In a certain sense, if drones are considered aircraft, UTA can now boast having planes, trains and automobiles, not to mention a fleet of several hundred buses, serving the Wasatch Front.
The airborne branch of UTA’s operation consists of unmanned aerial vehicles (UAVs), also known as drones. After attending a law enforcement conference, UTA Police Chief Dalan Taylor became convinced drones could be a valuable tool for his department. With support from the UTA Board of Trustees, the agency acquired three drones and now has twelve officers licensed as drone pilots who can fly them over UTA property.
"These drones are incredibly intelligent, they’re almost impossible to crash,” said Lieutenant Todd Hewitt, who heads up UTA’s ‘Drone Squad.’ “They adjust for wind, and fight the wind for you. If their battery starts to die, they automatically come home to where they flew from. If the pilot starts having issues they can hit "return to home" and it will come right back. It also has collision avoidance. It will tell us when there's other aircraft in the area.”
The drones can also tell officers a great deal more, making UTA’s rail alignment even safer.
"We started running into problems getting to trespassers. They get out into areas that are remote and difficult to reach,” said Hewitt. “So we’ve been trying to figure out ways to cover those areas quickly without putting our officers out on the rails, which makes them walk long distances with trains going by.”
According to Hewitt, “If we have reason to believe there’s a trespasser on a particularly dark and remote section of rail, we can get a drone 200 to 300 feet in the air and identify the trespasser without having to put an officer down a dark corridor. The drones have speakers that can play recorded messages that say ‘you're trespassing, trains have been stopped, they're not coming through.’ We can let them know trains have been stopped, help is on the way, and prevent a tragedy from happening.”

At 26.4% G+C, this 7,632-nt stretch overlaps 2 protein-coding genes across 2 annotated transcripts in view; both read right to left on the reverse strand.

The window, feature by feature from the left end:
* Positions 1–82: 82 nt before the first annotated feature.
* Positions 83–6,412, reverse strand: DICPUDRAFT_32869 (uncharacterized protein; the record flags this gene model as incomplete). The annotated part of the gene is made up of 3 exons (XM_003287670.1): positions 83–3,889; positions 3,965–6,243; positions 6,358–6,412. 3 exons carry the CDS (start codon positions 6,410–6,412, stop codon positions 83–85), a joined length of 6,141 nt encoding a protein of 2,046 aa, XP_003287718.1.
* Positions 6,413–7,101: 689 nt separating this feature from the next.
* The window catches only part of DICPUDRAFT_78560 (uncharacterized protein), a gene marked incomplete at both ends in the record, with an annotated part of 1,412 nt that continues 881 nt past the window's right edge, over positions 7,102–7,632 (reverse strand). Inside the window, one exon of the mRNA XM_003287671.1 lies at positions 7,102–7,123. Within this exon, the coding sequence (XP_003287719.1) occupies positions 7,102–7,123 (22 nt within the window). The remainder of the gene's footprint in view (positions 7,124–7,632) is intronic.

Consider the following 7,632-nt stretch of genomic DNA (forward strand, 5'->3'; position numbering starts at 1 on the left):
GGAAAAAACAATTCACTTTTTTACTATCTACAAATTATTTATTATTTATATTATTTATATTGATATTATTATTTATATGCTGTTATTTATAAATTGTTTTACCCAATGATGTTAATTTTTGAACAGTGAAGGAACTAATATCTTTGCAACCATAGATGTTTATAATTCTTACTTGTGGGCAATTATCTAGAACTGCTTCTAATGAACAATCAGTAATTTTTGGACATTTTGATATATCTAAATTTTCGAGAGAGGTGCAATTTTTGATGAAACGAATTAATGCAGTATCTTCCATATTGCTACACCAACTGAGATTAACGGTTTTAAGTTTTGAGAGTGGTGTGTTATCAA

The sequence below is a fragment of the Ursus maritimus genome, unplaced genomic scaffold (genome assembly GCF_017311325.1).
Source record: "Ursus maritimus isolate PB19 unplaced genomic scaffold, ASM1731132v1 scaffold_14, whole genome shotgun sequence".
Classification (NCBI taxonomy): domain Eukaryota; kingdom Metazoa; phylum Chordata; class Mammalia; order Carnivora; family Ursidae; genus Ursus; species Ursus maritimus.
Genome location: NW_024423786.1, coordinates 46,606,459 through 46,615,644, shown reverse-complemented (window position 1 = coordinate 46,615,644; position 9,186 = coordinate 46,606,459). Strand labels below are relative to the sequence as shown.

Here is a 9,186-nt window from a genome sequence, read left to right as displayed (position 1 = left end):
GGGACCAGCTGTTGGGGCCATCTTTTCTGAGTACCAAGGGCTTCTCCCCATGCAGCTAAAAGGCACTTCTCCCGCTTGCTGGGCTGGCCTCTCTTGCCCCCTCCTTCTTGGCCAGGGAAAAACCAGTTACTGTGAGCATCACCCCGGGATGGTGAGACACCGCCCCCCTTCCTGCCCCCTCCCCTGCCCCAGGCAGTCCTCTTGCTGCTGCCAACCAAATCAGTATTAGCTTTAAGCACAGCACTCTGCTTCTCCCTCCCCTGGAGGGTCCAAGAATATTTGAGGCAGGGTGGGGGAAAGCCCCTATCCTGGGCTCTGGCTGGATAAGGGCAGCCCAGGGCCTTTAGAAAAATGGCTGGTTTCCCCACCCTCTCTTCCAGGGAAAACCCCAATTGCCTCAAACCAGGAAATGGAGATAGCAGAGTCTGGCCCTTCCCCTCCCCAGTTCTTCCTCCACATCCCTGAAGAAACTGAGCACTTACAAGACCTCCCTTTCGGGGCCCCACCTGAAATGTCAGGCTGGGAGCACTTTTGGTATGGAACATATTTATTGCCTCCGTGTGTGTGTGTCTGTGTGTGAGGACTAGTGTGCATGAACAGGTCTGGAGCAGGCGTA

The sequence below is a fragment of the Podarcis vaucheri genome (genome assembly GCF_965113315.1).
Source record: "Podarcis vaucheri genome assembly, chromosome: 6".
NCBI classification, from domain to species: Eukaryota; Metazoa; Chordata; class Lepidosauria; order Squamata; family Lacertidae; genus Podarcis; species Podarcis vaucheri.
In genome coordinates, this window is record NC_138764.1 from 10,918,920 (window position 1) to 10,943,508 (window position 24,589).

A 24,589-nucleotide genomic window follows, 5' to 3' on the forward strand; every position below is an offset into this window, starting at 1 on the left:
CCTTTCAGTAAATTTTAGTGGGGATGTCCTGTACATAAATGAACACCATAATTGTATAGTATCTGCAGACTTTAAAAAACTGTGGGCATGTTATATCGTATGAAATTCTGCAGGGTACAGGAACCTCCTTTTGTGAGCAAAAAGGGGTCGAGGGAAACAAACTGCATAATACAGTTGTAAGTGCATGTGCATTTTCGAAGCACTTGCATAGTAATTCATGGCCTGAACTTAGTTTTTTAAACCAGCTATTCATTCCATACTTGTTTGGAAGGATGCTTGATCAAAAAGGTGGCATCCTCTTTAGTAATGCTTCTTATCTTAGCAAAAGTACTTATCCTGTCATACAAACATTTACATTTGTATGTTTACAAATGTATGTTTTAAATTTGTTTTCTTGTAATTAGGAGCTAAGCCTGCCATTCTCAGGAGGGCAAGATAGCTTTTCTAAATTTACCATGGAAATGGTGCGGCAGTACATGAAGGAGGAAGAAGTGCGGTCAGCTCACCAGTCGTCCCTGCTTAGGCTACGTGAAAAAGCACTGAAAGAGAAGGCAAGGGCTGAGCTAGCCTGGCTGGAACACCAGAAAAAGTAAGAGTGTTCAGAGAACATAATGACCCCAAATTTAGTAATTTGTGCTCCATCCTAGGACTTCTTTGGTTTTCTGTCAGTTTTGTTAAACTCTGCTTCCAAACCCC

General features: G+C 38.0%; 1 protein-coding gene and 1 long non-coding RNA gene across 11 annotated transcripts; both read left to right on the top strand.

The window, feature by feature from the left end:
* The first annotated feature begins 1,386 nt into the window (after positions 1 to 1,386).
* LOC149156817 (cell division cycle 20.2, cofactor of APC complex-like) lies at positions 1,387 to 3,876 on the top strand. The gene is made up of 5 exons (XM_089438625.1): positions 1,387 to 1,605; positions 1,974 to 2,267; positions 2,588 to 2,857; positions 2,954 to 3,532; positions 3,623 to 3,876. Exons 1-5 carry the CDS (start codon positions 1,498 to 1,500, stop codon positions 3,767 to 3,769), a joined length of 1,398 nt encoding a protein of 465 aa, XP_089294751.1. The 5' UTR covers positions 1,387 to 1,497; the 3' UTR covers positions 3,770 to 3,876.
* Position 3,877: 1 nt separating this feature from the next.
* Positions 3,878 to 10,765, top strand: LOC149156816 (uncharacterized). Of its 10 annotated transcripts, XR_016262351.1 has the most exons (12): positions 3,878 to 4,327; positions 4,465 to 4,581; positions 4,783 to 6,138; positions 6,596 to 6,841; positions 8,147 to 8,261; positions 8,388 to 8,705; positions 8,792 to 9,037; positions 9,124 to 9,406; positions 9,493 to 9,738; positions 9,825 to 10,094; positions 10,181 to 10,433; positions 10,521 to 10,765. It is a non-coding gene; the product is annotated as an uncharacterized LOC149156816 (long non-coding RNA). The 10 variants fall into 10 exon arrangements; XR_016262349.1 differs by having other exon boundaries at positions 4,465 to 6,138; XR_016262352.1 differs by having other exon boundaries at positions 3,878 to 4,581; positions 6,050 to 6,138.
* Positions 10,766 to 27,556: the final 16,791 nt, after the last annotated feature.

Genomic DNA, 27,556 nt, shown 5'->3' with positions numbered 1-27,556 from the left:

Lieut. Hewitt also sees the drones assisting with crowd control at major events like Jazz and college games, LDS General Conference, the Lehi rodeo, and the annual Hill Air Force base air show. According to Hewitt, “the pilot can fly the drone low enough for people to hear messages. ‘Stay out of the alignment’ or ‘please move back to the sidewalk, there's a train approaching.’”
Federal regulations require line of sight operation of UTA’s new drones. UTA’s drone pilots must keep their drone in visual line of sight at all times, be able to see the surrounding airspace in which the aircraft is operating, and operate the aircraft below a cloud bank or fog, smoke etc. UTA will only fly its drones over private property when that can be done in compliance with Utah state law.
"It provides a really good overview of everything and allows us to do accident reconstruction. It gives our investigators a very good overall view of the scene, which is normally difficult to do. Our trains are 400 feet long. We can't just take a picture with a digital camera and get the totality of the situation. Putting something up in the air gives us a very good view of the scene.”
The drones are helping UTA make it’s system even safer, with greater efficiency and improved reliability. While there are no plans to transport anyone through the air, by adding “planes” to it’s trains, automobiles and busses, the passengers UTA does move will benefit from UTA’s new eyes in the skies.
"This lets us put a tool in the air and get resources where they need to be resolving issues before they get worse.”